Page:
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D. Stephen Joseph. Vs. Union of Lndia & Ors [1997] INSC 465 (25 April 1997)




O R D E R Leave granted.

Heard learned counsel for the parties. The short question that arises for decision in this case is whether for promotion to the post of Assistant Engineer in the 5O% promotion quota reserved for the person possessing, degree in Electrical Engineering from a recognised University or an equivalent with three years regular service in the grade of Junior Engineers, in the electricity department, Government of Pondicherry, three years experience as Junior Engineer in the grade is to be counted from the date of acquisition of the degree in Electrical Engineering or the length of service in the grade of Junior Engineers is to be reckoned if the incumbent at the time of promotion to the 30% quota also possesses degree in Electrical Engineering.

The Central Administrative Tribunal, Madras Bench by the impugned order has held that the respondents who are holding the post of Junior Engineers and hare three years' regular service in that grade and also possess degree in Electrical Engineering will be entitled to get such promotion to 50% reserved quota and their experience of three years is not to be reckoned from the date of acquisition of the degree in Electrical Engineering Such decision of the Central Administrative Tribunal is being impugned in this case.

Mr. Venkataramani, learned counsel appearing for appellant has contended that the plain language of the Rule need not be followed in all cases and in applying the rule for promotion to 50% quota from amongst Junior Engineers with degree in Electrical Engineering, past practice is required to be considered as held by this court Suppl. (1) SCC page 484). If the past practice is taken into consideration for the purpose of interpreting said Rule, it will be quite evident that experience of three years had always been reckoned from the date of the acquisition of the degree in Electrical Engineering. Therefore, the decision of the Tribunal cannot be sustained and the promotion of private respondents in the 50% quota earmarked for the persons holding degree in Electrical Engineering could not have been given to the said private respondents.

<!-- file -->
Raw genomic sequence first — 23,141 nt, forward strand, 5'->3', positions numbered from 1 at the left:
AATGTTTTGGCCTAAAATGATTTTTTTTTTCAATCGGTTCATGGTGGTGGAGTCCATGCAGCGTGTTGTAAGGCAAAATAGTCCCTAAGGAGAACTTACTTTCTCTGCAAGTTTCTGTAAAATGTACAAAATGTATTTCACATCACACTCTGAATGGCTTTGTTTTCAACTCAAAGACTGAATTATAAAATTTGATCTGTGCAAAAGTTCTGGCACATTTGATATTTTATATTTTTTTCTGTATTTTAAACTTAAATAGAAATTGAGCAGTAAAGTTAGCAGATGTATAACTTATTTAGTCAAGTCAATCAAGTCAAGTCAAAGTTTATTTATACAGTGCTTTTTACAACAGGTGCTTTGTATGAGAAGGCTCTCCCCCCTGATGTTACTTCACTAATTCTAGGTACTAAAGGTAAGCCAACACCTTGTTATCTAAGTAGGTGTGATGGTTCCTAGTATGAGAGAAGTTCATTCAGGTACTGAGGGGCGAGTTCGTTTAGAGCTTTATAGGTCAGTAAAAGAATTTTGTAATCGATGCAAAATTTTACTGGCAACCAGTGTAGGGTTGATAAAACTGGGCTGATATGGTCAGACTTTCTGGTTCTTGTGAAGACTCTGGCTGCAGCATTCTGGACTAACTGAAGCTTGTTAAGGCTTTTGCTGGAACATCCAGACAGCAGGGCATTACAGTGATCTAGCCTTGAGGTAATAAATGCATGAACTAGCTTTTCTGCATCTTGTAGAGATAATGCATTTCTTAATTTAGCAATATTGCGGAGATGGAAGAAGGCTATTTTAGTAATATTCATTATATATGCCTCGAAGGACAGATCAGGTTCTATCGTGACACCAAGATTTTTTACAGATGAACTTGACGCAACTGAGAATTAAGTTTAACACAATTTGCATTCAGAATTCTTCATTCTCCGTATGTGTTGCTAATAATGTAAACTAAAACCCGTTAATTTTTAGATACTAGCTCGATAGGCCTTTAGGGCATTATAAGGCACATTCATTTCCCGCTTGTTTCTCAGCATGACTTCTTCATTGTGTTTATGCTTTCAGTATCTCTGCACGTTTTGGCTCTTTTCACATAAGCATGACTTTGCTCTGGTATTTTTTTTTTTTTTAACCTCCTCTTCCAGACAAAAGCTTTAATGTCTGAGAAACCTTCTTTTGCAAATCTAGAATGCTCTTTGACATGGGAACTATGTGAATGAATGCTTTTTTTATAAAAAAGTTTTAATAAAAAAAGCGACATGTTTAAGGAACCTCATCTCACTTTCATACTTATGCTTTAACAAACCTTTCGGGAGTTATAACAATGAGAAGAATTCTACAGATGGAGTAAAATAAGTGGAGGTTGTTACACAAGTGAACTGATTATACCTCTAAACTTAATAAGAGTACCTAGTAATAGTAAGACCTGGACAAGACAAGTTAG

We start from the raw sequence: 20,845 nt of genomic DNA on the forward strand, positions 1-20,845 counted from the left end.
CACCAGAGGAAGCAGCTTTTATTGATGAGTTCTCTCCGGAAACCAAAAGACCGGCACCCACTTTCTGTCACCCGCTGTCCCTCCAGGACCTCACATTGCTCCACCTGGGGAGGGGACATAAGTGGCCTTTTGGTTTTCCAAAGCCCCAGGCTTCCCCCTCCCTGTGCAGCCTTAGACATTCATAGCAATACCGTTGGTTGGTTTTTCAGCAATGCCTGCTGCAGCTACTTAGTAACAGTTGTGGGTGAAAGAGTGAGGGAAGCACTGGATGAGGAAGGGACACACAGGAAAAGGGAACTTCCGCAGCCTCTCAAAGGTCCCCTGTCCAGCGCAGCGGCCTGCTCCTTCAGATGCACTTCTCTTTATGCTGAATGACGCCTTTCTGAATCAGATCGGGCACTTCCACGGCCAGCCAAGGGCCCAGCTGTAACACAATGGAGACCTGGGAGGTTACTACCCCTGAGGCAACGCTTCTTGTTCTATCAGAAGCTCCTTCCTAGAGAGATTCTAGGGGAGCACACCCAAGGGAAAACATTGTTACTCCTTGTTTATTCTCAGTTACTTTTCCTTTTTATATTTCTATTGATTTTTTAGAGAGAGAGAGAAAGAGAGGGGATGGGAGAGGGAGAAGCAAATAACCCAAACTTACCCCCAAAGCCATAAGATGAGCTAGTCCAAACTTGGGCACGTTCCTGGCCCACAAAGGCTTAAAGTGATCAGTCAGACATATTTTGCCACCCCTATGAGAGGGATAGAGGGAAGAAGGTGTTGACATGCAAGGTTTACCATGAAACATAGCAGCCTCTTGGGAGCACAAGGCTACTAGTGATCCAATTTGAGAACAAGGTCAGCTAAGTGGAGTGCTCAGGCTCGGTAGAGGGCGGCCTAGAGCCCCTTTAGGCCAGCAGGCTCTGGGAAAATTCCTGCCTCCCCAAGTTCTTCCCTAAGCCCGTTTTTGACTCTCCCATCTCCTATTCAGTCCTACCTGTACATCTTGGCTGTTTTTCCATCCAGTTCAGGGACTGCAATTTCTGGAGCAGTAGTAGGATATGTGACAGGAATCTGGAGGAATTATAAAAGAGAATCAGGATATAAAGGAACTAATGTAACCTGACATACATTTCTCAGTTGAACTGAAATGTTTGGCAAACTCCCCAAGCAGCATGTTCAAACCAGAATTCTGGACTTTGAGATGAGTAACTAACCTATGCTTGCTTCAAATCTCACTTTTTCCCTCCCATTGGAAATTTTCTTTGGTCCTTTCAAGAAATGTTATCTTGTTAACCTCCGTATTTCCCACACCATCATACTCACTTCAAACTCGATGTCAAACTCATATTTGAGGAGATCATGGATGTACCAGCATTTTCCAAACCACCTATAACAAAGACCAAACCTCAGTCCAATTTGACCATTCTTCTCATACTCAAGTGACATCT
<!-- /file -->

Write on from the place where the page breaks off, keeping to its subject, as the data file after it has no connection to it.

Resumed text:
It appears to us that the State Government is labouring under a wrong impression as to the applicability of the past practice as indicated that past practice should not be upset provided such practice conforms to the rule for promotion and consistently for some time past the rule has been made applicable in a particular manner. In our view, the decision in Nathan's case only indicates that past practice must be referable to the applicability of the Rule by interpreting it in a particular manner consistently for some time. Any past practice dehors the Rule cannot be taken into consideration as past practice consistently followed for long by interpreting the Rule. It may be indicated here that a similar question also came up for consideration Pandey and Ors. (1993 Suppl. (2) SCC 419 ). The decision in Suresh Nathan's case was distinguished in the its of that case and it was indicated that when the language of the Rule is quite specific that if a particular length of service in the feeder post together with educational qualification enable a candidate to be considered for promotion, it will not be proper to count the experience only from the date of acquisition of superior educational qualification because such interpretation will violate the very purpose to give incentive to the employee to acquire higher education.

In the instant case, there is no dispute that the rule for promotion to 5O% quota came into effect in 1982 and in 1987 and thereafter only some ad hoc promotions were given, Therefore, there is no occasion to proceed to proceed on the footing that the Rule for promotion since effective from 1982 has been followed differently by giving an interpretation of the Rule as was noted in the decision in Suresh Nathan's case. Therefor, in our view, the decision in Suresh Nathan's case, which is an exception to the accepted principle of interpretation of the Rule on the plain language, only under special circumstances, has no manner of application in the facts of the case. We, therefore, find no reason to interfere with the ultimate decision of the Tribunal. This appeal, therefore fails and is dismissed without any order as to costs.


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